The International Accounting Standards Board issued the International Financial Reporting Standards (IFRS) 7, also known as Financial Instruments. It mandates corporations to set forth specific financial apparatus to enforce disclosures in accounting records. IFRS 7 came into force in August 2005 and it is applicable to yearly periods commencing from or after January 1, 2007. IFRS 7 applies to both financial and non-financial organizations, thus, financial assets, venture capital funds, real estate funds, and investment managers fall under its cognizance.
An Overview of Financial Reporting Standards (IFRS) 7
Organizations ought to include disclosures on accounting records which allows the users to evaluate:
- The importance of financial instruments to the entity’s performance and financial status.
- The type and scope of financial instrument risk insight the entity acquires during accounting sessions, as well as, how the entity handles such risks. The qualitative disclosures outline the goals, regulations, and procedures used by the administration to address those risks. The quantitative disclosures give insight into the extent to which the entity is vulnerable to risk.
- IFRS 7 adds more financial instrument disclosures to those conferred by the IAS (32) Financial Instruments: Disclosure and Display
- IFRS 7 creates a new guideline on Financial Instruments: Disclosures that combine all of the financial instrument disclosures. IAS 32’s subsequent sections only address issues related to the presentation of the financial instruments.
Financial Reporting Standards (IFRS) 7’s Disclosure Obligations
According to the International Financial Reporting Standards 7, specific disclosures must be reported by an instrument type based on the IAS 39 measurement types. The specified type of financial instrument may demand further disclosures. A company must classify its financial instruments into related instrument classes for these disclosures in accordance with the type of information being disclosed.
According to IFRS 7, the Following Two Kinds of Disclosures Must Be Made:
- Details on the importance of financial instruments should be set forth.
- Details about the types and sizes of financial instrument risks should be put forward.
Detailed Information On the Importance of Financial Instruments
Financial Position Disclosure
It indicates the importance of financial instruments in line with the performance of an entity’s finances. This contains disclosures for each of the categories listed below:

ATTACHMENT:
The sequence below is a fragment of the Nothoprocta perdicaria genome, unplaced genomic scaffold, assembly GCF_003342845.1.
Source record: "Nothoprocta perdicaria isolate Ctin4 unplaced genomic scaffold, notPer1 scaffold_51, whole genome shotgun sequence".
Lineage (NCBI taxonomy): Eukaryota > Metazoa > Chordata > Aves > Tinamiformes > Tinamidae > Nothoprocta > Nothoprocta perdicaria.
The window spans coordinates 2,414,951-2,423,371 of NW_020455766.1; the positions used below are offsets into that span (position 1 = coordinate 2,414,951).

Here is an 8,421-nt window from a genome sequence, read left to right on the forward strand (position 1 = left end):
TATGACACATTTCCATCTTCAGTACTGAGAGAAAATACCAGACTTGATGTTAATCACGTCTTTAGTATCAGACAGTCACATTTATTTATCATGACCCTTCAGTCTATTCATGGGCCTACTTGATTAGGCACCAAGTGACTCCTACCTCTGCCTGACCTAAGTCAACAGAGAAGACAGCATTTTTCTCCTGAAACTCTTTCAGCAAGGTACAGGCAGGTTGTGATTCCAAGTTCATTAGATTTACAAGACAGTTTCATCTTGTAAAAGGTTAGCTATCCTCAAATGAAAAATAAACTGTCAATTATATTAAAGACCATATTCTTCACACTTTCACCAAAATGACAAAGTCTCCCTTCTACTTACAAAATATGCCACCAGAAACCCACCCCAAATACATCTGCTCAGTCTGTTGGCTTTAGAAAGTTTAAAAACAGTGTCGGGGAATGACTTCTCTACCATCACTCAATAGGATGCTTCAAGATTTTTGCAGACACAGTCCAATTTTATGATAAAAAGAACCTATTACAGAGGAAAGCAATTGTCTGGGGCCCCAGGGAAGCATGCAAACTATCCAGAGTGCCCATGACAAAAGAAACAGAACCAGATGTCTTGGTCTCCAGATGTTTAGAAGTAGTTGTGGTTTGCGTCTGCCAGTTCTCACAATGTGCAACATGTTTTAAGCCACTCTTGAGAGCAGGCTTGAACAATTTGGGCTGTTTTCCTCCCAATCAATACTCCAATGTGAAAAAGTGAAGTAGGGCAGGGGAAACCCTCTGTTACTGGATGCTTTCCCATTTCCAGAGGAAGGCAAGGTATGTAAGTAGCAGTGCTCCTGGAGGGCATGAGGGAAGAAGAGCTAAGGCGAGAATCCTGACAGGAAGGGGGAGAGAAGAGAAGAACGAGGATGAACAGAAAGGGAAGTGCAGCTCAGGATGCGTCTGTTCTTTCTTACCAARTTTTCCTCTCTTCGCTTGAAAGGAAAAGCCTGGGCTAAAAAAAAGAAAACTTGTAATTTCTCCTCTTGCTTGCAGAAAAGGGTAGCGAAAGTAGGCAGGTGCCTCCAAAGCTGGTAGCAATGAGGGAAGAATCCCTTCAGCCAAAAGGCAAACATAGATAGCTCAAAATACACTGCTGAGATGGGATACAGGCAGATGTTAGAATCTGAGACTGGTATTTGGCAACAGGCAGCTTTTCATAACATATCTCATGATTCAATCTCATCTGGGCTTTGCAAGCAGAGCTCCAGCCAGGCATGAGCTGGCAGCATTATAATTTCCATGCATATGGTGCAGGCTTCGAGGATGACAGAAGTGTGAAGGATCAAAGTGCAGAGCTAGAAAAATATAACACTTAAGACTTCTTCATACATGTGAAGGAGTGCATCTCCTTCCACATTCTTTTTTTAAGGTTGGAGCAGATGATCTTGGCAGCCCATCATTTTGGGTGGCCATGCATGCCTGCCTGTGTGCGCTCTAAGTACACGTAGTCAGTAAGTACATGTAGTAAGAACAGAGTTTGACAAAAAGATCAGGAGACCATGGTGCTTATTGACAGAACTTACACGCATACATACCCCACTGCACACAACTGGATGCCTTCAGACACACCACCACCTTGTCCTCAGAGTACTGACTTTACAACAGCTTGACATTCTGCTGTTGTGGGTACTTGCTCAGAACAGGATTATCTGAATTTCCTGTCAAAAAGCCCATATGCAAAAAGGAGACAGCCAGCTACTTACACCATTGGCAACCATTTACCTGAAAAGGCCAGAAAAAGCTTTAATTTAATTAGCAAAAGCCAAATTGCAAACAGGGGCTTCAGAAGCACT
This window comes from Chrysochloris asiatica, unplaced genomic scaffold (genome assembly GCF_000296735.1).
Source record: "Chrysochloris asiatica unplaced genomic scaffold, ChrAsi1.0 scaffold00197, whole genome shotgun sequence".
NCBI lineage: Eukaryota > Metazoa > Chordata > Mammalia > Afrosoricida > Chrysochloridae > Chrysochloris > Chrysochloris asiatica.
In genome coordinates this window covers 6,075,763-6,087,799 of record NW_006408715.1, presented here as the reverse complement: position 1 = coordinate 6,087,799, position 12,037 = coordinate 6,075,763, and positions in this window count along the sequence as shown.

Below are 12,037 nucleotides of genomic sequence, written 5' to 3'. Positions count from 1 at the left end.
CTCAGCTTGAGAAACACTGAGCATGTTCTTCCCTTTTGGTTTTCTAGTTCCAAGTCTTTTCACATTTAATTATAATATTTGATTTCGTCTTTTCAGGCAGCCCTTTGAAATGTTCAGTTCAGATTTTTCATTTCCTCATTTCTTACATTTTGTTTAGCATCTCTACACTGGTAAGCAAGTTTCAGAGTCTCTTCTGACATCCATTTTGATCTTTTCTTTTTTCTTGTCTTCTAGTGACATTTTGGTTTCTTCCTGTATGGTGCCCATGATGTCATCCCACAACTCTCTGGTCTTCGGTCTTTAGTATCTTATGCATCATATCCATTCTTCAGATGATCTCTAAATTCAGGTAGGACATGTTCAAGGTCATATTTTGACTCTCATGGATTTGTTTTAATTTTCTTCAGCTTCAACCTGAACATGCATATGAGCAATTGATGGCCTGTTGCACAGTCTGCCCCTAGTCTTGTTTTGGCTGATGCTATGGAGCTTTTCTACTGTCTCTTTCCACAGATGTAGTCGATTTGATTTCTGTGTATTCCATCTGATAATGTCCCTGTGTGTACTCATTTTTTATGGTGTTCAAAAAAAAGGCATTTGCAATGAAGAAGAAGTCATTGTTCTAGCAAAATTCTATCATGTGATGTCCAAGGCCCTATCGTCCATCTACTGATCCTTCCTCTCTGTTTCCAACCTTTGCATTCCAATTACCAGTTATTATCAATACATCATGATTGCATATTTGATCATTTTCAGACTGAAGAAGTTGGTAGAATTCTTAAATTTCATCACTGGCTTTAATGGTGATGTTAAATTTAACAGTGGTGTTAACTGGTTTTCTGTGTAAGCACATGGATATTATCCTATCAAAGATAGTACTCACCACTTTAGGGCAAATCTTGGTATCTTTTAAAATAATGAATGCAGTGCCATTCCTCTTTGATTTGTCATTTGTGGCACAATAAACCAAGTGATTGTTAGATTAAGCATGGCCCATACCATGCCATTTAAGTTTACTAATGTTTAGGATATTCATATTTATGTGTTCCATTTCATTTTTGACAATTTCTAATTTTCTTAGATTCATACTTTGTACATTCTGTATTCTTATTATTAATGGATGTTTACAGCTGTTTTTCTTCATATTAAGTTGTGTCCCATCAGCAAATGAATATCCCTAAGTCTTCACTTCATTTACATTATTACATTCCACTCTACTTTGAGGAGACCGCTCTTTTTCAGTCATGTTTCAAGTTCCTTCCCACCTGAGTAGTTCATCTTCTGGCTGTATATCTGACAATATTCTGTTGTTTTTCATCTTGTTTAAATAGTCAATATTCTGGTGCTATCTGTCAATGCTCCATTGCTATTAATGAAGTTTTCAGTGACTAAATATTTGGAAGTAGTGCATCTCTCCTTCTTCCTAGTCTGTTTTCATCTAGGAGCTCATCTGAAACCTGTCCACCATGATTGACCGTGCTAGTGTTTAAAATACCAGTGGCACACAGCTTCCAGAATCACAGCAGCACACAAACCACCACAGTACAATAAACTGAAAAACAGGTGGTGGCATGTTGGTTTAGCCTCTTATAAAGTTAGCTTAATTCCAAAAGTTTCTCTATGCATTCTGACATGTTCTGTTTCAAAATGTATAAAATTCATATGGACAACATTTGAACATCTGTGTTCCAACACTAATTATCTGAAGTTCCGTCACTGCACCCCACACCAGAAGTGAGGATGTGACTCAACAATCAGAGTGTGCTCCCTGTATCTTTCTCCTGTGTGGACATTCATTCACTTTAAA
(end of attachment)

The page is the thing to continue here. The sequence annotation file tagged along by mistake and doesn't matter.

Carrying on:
- Financial assets are valued at market value through profit and loss, separating those that are retained for trade from those that are recognized.
- Receivables and loans.
- Assets that are to be sold.
- Financial liabilities listed at reasonable value through profit and loss, displaying those held for trade and those specified at original recognition
- Financial liabilities are assessed at amortized cost
Other Disclosures Pertaining to the Income Statement
- Special disclosures regarding financial assets and liabilities that are slated to be evaluated at market value through profit and loss, such as those relating to credit risk and market risk, variations in fair values related to these risks, and evaluation methods.
- Financial instrument reassessments, such as going from fair value to principal amount or the other way around.
- Details on financial and non-financial assets held as collateral as well as financial assets provided as collateral.
Comprehensive Income Statement
Financial assets assessed at market value through profit and loss, indicating independently those that are traded and those specified at initial recognition, are elements of income, expense, gains, and losses with independent disclosure of gains and losses from:
- Investments are retained till maturity
- Receivables and loans
- Assets that are for sale
Additional Disclosures Pertaining to the Income Statement
- Total interest earnings and expenses for financial assets not evaluated at fair value using profit and loss
- Fees generated and expense
- Quantity of impairment losses by financial asset class
- Interest received from financially troubled assets
Areas of Concern Addressed in the IFRS 7
There are four quantifiable concerns that are addressed in IFRS 7, which are conferred as follows:
Companies are prone to miss scheduled payments when there is a credit risk present. Planned payments are crucial to quantify.
It’s important to allude to whether companies are exposed to specific countries, businesses and currencies.
It is a thorough analysis of how potential modifications to the corporate environment and market conditions will impact assets.
Auditor evaluation of the liquidity risk includes determining when cash flow obligations from illiquid assets are due.
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Umapathy Anuruthan, is a Senior Auditor at the firm, holds a Business Management Degree and carries with him an experience of 6+ Years, having worked in two of the Big 4 audit firms. He has a ‘hands-on’ understanding of external audits and financial reporting and is well-known for his approach to ensuring the highest quality and accuracy in audits for clients of numerous industries.